Avilion is the long awaited (25 years awaited) sequel to Holdstock’s award winning Mythago Wood. Of course there have been other books in the meantime, many of which share the world of Ryhope Wood and its Myth Images or Mythagos. This, however, is the first time Holdstock has taken the original characters and brought them back to life.
First of all if you have never read Mythago Wood then you should. Not only will it bring a breath of clarity to the events in this story but it’s a bloody good book in it’s own right. Spoiler alert – If you don’t want to know what happened in Mythago Wood look away now. Clearly it’s not possible to describe the plot of this current novel without giving something away.
In Mythago Wood George Huxely and his sons Stephen and Christian live on the edge of Ryhope Wood. This place has special powers and brings to life the myths imagined by the people who enter it. Ultimately George disappears and Stephen and Christian whilst searching for him fall in love with the beautiful Celtic Princess Guiwenneth.
Avilion starts with the children of Steven and Guiwenneth, Jack and Yssobel. Guiwenneth has disappeared and Yssobel sets off to find her whilst Jack is drawn to his fathers world outside Ryhope Wood. Eventually the characters are all drawn together in a dramatic conclusion.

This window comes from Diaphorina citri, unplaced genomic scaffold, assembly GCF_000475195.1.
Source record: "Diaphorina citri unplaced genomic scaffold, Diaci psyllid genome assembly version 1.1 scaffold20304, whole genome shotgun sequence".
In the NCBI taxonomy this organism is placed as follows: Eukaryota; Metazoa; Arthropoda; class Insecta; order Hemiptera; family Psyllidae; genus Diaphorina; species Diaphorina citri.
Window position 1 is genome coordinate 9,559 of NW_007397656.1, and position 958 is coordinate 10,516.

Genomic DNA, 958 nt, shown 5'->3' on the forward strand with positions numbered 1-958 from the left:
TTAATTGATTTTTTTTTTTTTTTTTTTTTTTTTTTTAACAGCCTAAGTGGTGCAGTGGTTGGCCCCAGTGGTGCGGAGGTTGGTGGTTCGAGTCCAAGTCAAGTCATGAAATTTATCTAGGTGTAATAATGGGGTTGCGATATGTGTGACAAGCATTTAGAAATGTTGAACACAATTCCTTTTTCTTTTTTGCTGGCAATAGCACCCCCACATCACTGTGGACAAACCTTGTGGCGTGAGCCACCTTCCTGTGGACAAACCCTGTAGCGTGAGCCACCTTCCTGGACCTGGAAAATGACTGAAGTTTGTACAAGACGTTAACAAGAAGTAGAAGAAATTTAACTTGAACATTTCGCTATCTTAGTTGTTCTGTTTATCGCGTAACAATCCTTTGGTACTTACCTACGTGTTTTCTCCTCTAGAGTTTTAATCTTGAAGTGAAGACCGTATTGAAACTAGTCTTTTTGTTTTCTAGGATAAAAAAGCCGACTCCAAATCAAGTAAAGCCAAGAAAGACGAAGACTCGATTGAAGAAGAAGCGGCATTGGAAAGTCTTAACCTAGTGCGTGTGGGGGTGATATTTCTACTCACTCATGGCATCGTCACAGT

For me Mythago Wood and Avilion are at their strongest when the boundaries between our world and the Mythago world are veiled. That slight interaction that hints of ghosts and memories is truly powerful and was used best in Merlin’s Wood (the short story collection which includes the prequel to Mythago Wood). Once unveiled the myths become less magical and the book becomes a much more standard fantasy story. Much of Avilion takes place in this fully formed Arthurian world and for me is a less powerful book as a result.
That’s not to say its not well written. Holdstock’s beautiful and evocative descriptive prose is fully honed and works well in describing both our own world and that of the mythagos. The plot, whilst simple at heart is interwoven with time jumps and character viewpoints which create quite a complex web of material. This is a book that requires some effort.
So for me Avilion is a good book if not quite a great book. The strongest parts of both books are the interactions between Mythagos and humans, Jack’s ventures into our world are strange mysterious and powerful which makes the rest of the book slightly less powerful.
Rating 4 out of 5
PS – Since this review was first published on Highlanders Book Reviews, Robert Holdstock has sadly passed away. The Mythago books remain as a lasting tribute to a great writer.